The Times of Israel liveblogged Monday’s events as they unfolded.
The European Commission has voted to release long-delayed funding for the Palestinian Authority, after months in which hundreds of millions of euros were held up in a fight over whether to condition the money on reforms to PA textbooks, three sources tell The Times of Israel.
A vote was held earlier today in the European Commission to release the aid — reportedly about $220 million — to the PA. EU Commissioner Oliver Varhelyi had proposed conditioning some of the money on reforms to Palestinian textbooks to remove alleged incitement, sparking a months-long battle in Brussels as officials argued for and against.
Palestinian officials say the funding was ultimately released without any conditions whatsoever. But the vote’s results are not yet public, and the EU’s envoy to the Palestinians declined to comment.
Earlier this afternoon, EU spokesperson Ana Pisonero said a final decision on the matter would be soon in coming.
“We aim to finalize the procedure shortly and once finalized the funds will be released as soon as possible,” EU spokesperson Ana Pisonero said.
PA textbooks have long been a subject of controversy. Watchdogs have slammed the curricula for allegedly promoting violence and glorifying terrorism. The PA defends them as a faithful reflection of their national narrative.
The decision to release the funding comes as EU Commission President Ursula von der Leyen begins a three-day visit to Israel and the Palestinians. She is set to meet with PA Prime Minister Mohammad Shtayyeh Tuesday in Ramallah.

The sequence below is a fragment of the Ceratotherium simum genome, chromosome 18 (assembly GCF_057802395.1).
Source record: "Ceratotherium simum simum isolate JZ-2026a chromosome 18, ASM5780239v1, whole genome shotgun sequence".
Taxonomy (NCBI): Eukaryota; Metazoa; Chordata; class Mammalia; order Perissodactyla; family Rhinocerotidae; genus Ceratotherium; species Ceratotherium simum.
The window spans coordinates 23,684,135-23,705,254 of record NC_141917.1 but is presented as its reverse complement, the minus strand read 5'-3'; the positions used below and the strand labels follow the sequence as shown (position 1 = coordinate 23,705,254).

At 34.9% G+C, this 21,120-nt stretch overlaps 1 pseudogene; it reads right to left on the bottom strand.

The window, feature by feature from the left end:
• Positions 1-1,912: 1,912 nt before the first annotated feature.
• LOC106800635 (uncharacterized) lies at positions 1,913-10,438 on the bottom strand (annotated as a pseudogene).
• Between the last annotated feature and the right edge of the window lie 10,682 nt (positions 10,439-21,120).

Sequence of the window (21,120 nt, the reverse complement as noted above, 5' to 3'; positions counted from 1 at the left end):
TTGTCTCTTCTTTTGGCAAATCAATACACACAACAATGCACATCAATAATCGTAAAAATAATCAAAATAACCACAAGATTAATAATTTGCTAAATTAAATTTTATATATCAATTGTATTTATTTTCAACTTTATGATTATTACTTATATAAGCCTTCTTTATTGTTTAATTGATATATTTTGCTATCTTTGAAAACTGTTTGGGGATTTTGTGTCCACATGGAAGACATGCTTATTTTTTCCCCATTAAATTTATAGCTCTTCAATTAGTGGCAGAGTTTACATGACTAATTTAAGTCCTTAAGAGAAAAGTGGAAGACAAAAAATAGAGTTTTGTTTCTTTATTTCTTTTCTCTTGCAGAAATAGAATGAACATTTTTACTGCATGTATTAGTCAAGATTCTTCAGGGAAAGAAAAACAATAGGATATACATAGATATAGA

Mr. Brown is now Dr. Brown.
Celebrated American filmmaker Quentin Tarantino — who played Mr. Brown in his major feature debut “Reservoir Dogs” — has received an honorary doctorate from Israel’s Hebrew University of Jerusalem.
The university says it is recognizing the actor, director, screenwriter, author, and two-time Academy Award-winner for his “critically acclaimed cinematic success as a writer, director, and actor.”
Tarantino, who in 2018 married Israeli singer and model Daniella Pick, splits his time between Tel Aviv and Hollywood.
The university notes Tarantino’s “strong ties to Israel through his wife Daniella, and for making Israel his second home.”
Tarantino’s films are known for their signature dark humor. They have garnered global recognition, including seven Academy Awards. His films “Pulp Fiction” and “Django Unchained” won him Oscars for best original screenplay.
ToI staff contributed.
The United Nations is launching a crowd-funding campaign for an operation intended to prevent an ageing Yemeni oil tanker from unleashing a potentially catastrophic spill in the Red Sea, a senior official says.
“We hope to raise $5 million by the end of June,” David Gressly, the UN’s humanitarian coordinator for the war-hit country, told an online press briefing, adding it was an “ambitious” target.
The decaying 45-year-old oil tanker FSO Safer, long used as a floating storage platform and now abandoned off the rebel-held Yemeni port of Hodeida, has not been serviced since Yemen was plunged into civil war more than seven years ago.